Turkey talk

I’ve had a fire softly burning  this week to put my thoughts to this post. I’ve been thinking about kids and young adults making their way in the world.  Growing up is no easy task for, I would guess, many people.  There are a few lucky souls I believe who can say they had a blessed and happy childhood.  But I know far more people who can’t really say that.

When I came of age finally able to strike out on my own, while that was heavenly in many ways, personally I was a mess.  I think back to my twenties, and of all the decades, my twenties would be my least favorite, hands down.  In retrospect, I might have been one of the lucky ones, I found my therapist, Ron, by the time I was 23, so by 26 I was beginning to blossom.  But looking back, I was far from healed truly.  In a much bigger picture that can only be seen in retrospect, I was beginning my life, and in the early stages of shedding the drama that my parents left me with.

Years ago I read a book by Lillian Hellman entitled Pentimento.  The title means “a visible trace of an earlier painting beneath a layer or layers of paint on a canvas.”  Do you love that as much as I do?  The meaning  speaks to me of our lives … that girl I was at 26 only exists today as a trace beneath the layers of paint that have been applied over the years. I love my painting these days, but by golly, it’s been a work of art that has taken every minute of every day of every year since then.  And if my guess is right, it will continue until my painting is done, also known as until my life is over.  The work of creating and defining and improving myself I don’t think will ever end until I leave for higher ground.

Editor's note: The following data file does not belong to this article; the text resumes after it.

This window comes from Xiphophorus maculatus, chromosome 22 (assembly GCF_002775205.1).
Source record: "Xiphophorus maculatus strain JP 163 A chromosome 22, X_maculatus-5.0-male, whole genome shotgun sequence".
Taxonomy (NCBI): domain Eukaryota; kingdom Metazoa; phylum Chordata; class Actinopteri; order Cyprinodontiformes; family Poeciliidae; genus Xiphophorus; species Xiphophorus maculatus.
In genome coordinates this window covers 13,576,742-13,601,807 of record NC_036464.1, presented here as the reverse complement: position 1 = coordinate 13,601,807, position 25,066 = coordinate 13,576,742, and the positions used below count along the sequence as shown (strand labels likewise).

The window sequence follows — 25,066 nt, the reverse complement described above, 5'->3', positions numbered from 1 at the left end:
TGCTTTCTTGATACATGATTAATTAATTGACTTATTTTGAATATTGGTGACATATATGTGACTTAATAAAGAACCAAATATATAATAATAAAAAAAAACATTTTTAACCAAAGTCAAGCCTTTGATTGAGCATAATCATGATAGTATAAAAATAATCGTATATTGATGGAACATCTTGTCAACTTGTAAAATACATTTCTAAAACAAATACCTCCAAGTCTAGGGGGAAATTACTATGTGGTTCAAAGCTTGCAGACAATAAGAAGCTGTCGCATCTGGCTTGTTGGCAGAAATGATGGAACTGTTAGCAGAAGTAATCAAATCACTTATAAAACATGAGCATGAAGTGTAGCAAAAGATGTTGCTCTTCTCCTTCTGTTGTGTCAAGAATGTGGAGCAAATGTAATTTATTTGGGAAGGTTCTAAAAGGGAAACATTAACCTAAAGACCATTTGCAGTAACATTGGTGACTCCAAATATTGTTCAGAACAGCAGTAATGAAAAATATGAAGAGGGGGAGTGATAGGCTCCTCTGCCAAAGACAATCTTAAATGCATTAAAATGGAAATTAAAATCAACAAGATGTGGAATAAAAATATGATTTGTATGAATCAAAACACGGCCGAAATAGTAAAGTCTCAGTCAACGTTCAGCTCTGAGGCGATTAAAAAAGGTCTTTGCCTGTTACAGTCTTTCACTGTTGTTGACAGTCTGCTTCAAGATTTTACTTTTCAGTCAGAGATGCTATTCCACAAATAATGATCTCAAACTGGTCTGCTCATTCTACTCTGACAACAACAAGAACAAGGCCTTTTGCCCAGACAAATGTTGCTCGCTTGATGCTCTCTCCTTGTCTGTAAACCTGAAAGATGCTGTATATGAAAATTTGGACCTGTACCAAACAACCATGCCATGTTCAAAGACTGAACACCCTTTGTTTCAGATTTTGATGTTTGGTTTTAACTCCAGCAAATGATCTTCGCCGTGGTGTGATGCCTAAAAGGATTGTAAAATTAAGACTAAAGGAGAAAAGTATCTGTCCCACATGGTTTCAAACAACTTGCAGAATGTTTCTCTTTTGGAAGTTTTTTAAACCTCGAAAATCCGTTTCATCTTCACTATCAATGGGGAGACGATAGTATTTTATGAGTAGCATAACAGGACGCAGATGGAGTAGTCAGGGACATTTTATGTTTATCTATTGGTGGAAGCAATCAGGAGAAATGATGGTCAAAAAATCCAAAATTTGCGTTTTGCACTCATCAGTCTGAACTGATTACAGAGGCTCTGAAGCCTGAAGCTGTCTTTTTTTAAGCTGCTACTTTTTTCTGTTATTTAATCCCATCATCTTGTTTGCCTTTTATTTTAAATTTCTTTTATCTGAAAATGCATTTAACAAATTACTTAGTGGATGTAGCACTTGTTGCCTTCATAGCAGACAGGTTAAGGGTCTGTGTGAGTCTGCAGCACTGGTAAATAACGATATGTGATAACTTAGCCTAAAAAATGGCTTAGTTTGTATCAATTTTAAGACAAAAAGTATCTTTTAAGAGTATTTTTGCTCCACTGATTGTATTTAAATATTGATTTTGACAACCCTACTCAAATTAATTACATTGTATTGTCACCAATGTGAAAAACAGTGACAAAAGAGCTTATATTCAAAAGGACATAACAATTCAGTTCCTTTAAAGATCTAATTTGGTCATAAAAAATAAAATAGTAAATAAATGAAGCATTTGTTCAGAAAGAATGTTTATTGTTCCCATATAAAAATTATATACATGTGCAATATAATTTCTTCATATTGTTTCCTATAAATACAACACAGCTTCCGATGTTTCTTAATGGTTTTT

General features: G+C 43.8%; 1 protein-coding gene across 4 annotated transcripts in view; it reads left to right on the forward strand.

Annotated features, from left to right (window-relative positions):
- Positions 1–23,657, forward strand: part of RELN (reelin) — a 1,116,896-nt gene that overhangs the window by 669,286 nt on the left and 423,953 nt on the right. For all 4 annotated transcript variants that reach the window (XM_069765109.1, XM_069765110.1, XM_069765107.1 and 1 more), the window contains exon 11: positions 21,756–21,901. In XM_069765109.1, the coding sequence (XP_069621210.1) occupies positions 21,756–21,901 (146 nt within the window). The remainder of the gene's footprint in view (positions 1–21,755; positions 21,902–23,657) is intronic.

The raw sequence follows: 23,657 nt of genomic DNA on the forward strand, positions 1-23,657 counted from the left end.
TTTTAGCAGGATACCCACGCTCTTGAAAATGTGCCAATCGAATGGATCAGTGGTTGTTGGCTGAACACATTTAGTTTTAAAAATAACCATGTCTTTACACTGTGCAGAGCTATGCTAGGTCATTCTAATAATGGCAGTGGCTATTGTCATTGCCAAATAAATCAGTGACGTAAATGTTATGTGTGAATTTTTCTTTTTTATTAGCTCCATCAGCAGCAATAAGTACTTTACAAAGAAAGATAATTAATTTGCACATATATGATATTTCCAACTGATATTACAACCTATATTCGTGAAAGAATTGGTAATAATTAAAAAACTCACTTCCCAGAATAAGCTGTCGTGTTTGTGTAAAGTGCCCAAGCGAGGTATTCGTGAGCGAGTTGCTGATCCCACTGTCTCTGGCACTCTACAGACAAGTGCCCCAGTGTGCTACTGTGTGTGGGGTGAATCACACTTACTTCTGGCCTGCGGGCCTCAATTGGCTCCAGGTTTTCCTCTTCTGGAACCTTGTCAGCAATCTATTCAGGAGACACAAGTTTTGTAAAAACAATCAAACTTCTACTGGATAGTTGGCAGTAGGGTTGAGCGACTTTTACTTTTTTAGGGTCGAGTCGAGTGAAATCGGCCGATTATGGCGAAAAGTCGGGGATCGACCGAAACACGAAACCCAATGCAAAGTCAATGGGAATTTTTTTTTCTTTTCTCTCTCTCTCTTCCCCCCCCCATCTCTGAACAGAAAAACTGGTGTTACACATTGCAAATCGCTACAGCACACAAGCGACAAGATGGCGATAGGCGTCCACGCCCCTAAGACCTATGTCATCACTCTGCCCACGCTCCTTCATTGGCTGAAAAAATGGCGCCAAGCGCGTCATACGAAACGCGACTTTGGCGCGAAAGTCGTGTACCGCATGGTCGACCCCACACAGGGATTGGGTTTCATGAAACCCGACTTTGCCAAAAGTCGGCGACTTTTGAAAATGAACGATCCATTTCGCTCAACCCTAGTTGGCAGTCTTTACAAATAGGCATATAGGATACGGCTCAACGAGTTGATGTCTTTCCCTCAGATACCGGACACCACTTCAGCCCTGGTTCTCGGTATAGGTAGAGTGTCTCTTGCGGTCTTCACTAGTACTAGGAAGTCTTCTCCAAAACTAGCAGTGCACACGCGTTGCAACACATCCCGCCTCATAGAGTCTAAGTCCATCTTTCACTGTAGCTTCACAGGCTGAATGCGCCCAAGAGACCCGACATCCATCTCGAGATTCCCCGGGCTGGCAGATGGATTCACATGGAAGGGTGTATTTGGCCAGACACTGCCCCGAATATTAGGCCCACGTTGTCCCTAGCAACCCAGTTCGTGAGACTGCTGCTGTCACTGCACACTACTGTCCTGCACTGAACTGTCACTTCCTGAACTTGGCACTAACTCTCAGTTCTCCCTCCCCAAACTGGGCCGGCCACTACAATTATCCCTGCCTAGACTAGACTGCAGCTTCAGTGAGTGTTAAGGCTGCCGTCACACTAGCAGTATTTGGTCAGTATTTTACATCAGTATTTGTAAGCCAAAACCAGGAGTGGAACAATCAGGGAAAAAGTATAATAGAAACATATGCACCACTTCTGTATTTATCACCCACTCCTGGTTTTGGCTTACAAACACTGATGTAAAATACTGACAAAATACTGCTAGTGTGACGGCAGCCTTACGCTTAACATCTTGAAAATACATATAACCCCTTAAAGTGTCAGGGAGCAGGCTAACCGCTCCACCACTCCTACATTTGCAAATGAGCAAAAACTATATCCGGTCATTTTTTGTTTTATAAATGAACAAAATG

As I thought about writing this post, I kept thinking about the turkeys that roam around our home.  Rick and I always call them a gaggle of turkeys , but I just looked it up, and it seems that a group of turkeys should more accurately be called a rafter of turkeys?  Gaggle … rafter … whichever, I couldn’t help thinking about how they travel together and the sounds they make with each other.  What a racket they make.

We as humans act much like those turkeys.  We  come into the world so pure and sweet, but from about day one, we are being bombarded by our loved ones and all they come to our story with.  We begin learning from a tender age about our parents’ sorrows and their insecurities, and in most cases, about their parents’, and so on.  The lessons aren’t taught necessarily in actual words.  In probably more cases than not, they are taught by actions.  There is no doubt that we continue to learn painful lessons from our parents for the following 20 or so years.  And not because our parents don’t love us, quite the opposite.  I think in most cases they are trying to save us from their sorrows and disappointments, so they warn us over and over again.